Tri-State's renewable energy plan praised

COLORADO - Environmentalists say they're encouraged by Tri-State Generation and Transmission Association's plans to focus more on renewable energy and natural gas and less on coal in the near term.

The Colorado-based utility that serves 1.4 million customers in four states has been criticized by environmentalists and some of its members for not producing more energy from renewable sources.

But the utility said that it's reevaluating its plans because of uncertainty around proposed coal plants. Tri-State had planned to buy power from two coal-fired plants proposed in Kansas, but state officials there have blocked construction because of concerns about potential carbon dioxide emissions and climate change.

So, Tri-State said it will expand its energy-efficiency programs and invest more in renewable energy and natural gas.

Tri-State currently gets 71 percent of its power from coal and only 1 percent from such renewable energy sources as wind and solar.

"As president of an electric co-op that's part of Tri-State, it's encouraging to see our power provider taking steps to boost efficiency and increase the use of renewables," said Wes Perrin of Telluride, president of the San Miguel Power Association board. "My hope is that this short-term commitment to clean energy also becomes the foundation of Tri-State's long-term resource plan."

It's natural for Tri-State and other co-ops, founded to provide electricity to rural America, to boost the economy for rural areas by investing in renewable energy projects, said Mike Bowman, an eastern Colorado farmer and member of 25X25, a national renewable energy advocacy group.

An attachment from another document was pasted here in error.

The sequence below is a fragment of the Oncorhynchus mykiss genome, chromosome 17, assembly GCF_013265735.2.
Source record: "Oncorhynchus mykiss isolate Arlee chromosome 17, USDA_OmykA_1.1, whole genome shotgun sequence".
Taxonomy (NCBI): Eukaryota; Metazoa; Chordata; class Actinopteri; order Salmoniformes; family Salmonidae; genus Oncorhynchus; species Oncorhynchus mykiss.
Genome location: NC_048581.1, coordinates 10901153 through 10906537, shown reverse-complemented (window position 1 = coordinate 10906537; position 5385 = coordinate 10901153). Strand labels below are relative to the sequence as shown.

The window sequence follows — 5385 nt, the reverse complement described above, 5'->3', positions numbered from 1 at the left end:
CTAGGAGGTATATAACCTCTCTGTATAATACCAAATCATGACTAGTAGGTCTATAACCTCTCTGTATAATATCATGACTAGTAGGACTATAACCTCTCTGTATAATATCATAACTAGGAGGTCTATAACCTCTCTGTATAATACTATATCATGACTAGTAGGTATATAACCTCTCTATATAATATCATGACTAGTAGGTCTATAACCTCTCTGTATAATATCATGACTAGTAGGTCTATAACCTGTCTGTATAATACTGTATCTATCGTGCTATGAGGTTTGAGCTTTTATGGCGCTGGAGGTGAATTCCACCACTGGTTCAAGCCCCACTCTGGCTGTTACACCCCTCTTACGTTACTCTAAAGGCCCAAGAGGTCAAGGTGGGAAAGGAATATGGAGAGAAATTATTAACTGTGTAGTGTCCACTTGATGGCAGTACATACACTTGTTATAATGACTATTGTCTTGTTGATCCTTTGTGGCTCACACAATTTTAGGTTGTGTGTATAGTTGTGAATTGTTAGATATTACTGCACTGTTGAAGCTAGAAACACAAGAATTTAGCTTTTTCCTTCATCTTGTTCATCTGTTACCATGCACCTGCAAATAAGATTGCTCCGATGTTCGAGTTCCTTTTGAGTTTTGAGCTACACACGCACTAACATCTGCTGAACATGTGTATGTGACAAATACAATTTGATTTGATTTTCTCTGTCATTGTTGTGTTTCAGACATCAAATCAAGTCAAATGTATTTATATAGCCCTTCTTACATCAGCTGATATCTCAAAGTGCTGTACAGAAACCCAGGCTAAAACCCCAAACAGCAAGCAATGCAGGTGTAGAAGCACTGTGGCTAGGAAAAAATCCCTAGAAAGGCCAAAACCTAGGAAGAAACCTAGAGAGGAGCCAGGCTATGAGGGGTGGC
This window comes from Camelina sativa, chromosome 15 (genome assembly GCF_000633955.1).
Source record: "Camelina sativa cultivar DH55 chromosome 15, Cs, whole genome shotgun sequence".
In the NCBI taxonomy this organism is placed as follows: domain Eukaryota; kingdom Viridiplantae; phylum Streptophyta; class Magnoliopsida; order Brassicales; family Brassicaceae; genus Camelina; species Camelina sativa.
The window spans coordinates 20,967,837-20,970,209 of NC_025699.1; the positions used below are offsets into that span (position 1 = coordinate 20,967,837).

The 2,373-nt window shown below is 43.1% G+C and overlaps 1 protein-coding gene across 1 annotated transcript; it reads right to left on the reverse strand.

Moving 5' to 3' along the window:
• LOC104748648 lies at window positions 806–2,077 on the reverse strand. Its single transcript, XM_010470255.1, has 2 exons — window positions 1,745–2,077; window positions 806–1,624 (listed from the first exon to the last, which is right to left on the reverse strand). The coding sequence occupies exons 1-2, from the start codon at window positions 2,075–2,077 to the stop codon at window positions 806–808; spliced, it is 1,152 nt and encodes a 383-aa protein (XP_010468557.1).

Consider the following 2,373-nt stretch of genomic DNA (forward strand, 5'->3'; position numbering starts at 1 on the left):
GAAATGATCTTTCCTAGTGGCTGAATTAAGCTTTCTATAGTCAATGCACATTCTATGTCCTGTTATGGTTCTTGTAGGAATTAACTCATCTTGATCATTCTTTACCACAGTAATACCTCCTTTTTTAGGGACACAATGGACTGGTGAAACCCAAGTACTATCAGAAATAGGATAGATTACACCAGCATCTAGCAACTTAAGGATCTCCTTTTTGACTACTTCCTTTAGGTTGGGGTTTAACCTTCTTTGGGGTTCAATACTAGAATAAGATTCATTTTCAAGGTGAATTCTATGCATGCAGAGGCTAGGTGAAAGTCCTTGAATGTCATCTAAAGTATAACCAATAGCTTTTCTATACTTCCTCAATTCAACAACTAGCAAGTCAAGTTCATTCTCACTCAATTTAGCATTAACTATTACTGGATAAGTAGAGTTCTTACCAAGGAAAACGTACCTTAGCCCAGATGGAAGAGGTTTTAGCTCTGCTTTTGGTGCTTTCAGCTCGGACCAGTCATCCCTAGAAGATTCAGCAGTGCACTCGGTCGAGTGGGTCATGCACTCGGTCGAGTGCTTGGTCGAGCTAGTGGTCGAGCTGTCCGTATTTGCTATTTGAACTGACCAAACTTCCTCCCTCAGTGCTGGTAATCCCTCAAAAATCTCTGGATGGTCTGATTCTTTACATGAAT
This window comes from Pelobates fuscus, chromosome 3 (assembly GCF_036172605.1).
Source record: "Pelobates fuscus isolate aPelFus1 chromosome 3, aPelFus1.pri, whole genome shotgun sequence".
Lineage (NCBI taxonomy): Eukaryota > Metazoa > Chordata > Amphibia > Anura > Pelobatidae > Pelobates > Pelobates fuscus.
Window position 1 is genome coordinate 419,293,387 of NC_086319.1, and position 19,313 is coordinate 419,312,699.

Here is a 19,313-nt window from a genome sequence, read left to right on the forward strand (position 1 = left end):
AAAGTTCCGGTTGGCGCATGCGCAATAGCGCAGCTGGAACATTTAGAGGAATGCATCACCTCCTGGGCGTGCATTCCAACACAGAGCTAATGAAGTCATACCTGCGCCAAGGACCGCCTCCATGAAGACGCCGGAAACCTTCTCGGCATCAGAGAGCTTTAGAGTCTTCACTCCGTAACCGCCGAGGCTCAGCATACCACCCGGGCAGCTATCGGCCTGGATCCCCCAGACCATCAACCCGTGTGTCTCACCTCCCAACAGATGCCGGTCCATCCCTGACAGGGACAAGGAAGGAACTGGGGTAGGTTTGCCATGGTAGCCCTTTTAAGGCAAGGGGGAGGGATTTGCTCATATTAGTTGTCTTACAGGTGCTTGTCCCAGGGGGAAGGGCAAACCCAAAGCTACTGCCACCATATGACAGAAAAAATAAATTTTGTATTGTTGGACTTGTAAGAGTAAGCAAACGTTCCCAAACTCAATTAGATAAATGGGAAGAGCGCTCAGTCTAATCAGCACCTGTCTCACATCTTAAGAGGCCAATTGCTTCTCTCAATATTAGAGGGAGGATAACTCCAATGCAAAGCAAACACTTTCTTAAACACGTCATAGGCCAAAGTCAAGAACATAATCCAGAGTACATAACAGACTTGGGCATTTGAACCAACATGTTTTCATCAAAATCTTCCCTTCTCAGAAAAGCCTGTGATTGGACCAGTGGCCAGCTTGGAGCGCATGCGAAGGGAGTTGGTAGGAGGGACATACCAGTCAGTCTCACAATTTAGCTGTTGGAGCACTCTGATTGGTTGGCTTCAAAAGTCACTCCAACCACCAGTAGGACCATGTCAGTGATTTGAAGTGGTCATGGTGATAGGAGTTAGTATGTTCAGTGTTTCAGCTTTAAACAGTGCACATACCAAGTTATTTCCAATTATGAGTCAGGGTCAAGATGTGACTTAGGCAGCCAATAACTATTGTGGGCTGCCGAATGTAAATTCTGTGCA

Tri-State, based in the Denver suburb of Westminster, supplies wholesale power to a total of 44 electric cooperatives in Colorado, Nebraska, New Mexico and Wyoming.

Environmentalists want the Colorado Public Utilities Commission to regulate Tri-State to ensure that it complies with a state law requiring co-ops to get 10 percent of their power from renewable sources by 2020.

For now, Tri-State doesn't need PUC approval to build power plants because it's an interstate business and is overseen by several federal agencies. The company has said the effort to place it under state oversight "lacks legal merit."

John Nielsen, energy project director for the environmental group Western Resource Advocates, said his group continues to support the push to ensure that "Tri-State's resource plan is in line with a unified Colorado energy policy."


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